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Special Feature: Temperature monitors

Devices help measure quality and establish trust at every step of the supply chain

By Melissa Wood
October 01, 2012

Temperature monitoring is important along the supply chain, and it matters as soon as seafood comes out of the water. Mark Buckley, president of Digital Observer in Seattle, has been working to improve the quality of Bristol Bay’s wild salmon for 10 years. He was also a fisherman in Alaska for 20 years. 

“One of the most important days I spent in my life was at Cooke Aquaculture,” says Buckley, referring to the Canadian farmed salmon operation’s efficient and streamlined procedures for killing, bleeding and bringing the fish to the plant. “Just watching this whole process and comparing that to what my life had been out at sea in Alaska and seeing how different it was in New Brunswick was a huge eye-opener, and I realized that we had to get our act together in Alaska to compete with these guys.”

Buckley says current fishery management techniques and handling procedures have improved quality, which continues to get better each year. In those efforts, temperature has played a big yet easily fixable role. 

“In the old days fishermen got paid more for chilled fish,” remembers Buckley. “What some would do was turn on the chiller when they came in to deliver. That’s kind of cute, but let’s face it, it doesn’t help the industry or the fishermen. Everybody needs to pull equally and so we have to hold fishermen accountable.”

To do this, Buckley recommends the HOBO by Onset Computer Corp. The cylindrical device can be dropped into fish holds where it logs the temperature in increments and generates a report that fishermen give to the processing plants along with their catch. “You know you’re being watched, you know you’re being measured, and if you can measure it, you can change it,” says Buckley. 

Temperature-monitoring systems help those further down the supply chain, too. DeltaTRAK’s ThermoTrace Time Temperature Indicator system includes labels and an alert service to track temperatures from the warehouse to the consumer. The Saf-T-Log by ThermoWorks is a handheld thermometer that allows quick, paperless recording of temperatures that can be downloaded when the device is connected to a PC. It also has water-resistant housing so it can be used safely within a commercial kitchen and other rugged environments. 

Wherever seafood goes it needs to be kept cold, and that can include unusual places. ACR Systems in Surrey, British Columbia, has a variety of temperature monitoring systems for both portable and fixed installations that can be used in everything from large seafood plants to retail display cases. During the 2010 Olympics in Vancouver an ACR System was used to monitor walk-in coolers and freezers, preventing food-borne illnesses so that curling, but no hurling, took place on the ice.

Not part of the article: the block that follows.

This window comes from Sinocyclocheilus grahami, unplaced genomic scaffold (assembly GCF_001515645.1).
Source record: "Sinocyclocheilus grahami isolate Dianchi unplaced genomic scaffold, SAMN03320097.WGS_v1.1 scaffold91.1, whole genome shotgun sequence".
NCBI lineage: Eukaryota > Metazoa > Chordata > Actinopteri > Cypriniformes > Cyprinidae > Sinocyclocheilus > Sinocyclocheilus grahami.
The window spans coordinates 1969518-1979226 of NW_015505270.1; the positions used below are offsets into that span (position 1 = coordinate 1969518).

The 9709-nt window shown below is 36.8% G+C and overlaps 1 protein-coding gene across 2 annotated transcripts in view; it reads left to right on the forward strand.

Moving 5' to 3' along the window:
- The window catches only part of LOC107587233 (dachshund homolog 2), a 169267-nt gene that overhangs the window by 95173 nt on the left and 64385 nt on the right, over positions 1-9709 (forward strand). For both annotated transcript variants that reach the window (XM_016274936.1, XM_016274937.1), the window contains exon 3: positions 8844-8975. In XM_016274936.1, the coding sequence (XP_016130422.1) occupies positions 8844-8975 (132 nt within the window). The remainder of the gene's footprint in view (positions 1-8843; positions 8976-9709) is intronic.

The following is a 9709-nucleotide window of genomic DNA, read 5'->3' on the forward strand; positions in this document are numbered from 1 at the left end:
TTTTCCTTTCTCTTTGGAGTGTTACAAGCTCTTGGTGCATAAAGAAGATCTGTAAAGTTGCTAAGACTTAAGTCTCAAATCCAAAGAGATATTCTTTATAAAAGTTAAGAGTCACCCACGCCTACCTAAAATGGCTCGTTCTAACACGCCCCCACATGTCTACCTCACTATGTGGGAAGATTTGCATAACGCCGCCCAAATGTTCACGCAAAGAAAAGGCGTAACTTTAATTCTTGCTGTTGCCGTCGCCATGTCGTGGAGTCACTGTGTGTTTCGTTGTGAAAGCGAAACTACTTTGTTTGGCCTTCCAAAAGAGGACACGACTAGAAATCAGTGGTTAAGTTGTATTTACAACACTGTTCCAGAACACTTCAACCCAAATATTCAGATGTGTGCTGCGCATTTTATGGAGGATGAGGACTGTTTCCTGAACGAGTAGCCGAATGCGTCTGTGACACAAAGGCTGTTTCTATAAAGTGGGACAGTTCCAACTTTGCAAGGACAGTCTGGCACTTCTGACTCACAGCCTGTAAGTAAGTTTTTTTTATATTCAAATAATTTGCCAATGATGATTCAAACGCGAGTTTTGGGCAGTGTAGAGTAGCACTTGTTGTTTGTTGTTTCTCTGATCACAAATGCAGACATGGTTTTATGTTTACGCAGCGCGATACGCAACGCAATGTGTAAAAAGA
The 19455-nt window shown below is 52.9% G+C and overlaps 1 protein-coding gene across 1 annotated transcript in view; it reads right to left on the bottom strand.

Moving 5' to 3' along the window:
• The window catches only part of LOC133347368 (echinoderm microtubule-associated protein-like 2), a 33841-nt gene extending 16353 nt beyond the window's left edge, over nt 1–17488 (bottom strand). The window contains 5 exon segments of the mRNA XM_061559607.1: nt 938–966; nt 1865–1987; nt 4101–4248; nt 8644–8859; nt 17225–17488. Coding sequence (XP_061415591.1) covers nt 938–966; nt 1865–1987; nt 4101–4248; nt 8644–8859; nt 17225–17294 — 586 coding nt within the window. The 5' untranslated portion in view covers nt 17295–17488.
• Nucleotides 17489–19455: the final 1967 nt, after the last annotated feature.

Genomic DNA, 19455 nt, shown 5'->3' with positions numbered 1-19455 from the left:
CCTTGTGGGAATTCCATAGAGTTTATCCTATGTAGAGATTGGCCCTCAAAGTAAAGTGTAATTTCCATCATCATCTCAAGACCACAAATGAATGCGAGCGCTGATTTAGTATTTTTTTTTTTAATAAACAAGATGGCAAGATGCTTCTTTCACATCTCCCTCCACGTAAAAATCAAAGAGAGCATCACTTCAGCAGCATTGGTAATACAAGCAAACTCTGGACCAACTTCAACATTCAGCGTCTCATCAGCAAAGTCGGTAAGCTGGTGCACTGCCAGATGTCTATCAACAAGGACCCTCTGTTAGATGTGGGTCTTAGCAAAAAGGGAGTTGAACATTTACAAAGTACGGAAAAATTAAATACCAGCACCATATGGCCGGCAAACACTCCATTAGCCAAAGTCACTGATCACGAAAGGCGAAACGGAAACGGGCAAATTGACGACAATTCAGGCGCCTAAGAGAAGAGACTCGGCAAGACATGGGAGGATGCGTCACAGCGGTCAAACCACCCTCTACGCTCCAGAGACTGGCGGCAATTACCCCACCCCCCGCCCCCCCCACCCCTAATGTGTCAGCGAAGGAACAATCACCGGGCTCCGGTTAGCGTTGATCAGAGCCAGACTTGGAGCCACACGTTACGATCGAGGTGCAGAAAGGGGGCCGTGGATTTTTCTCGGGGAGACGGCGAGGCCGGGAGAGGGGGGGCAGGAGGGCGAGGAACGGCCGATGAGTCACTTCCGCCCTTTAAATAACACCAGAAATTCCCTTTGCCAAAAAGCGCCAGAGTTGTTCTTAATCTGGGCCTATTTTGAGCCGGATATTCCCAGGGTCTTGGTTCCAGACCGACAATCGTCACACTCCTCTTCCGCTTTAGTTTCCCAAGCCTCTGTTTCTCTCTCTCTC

Fisherman and direct marketer Bill Webber Jr. uses ACR’s Smart Button in his efforts to deliver the highest quality Copper River salmon possible. 

“There’s a lot of things I do in my operation above and beyond the industry model, and I put a lot of work and effort into it to keep this fish as pristine as possible,” says Webber, a 44-year fisherman and owner of Gulkana Seafoods Direct in Cordova, Alaska, which sells fresh Copper River salmon to high-end restaurants in the Lower 48. 

Also a boat builder, Webber engineered the 31-foot Gulkana into a mini catcher-processor. As soon as fish are on board, he bleeds, heads and guts his catch then offloads in Cordova within two hours after the close of an opener. (The Gulkana sank last year, and Webber’s new gillnetter Paradigm Shift promises to be even more state-of-the-art.)

Though the next step is shipping, it does not mean letting go. When customers open the package, they uncover fish, 8 pounds of gel-pack ice and a Smart Button.

Less than 1 inch across, the waterproof device can be set to record temperatures at intervals from 1 to 255 minutes. When the shipment is complete, users get a graph showing all of the recorded temperatures by plugging the device into a computer with a USB cord. 

“It’s helped build and instill more trust. That’s a very key element in doing business in the seafood business, gaining that trust,” says Webber. “Those devices have helped me tell my story and prove my story.” 

Email Assistant Editor Melissa Wood at mwood@divcom.com 

Click on the animated cover below to read the full digital issue.  

October 2012 - SeaFood Business      

 

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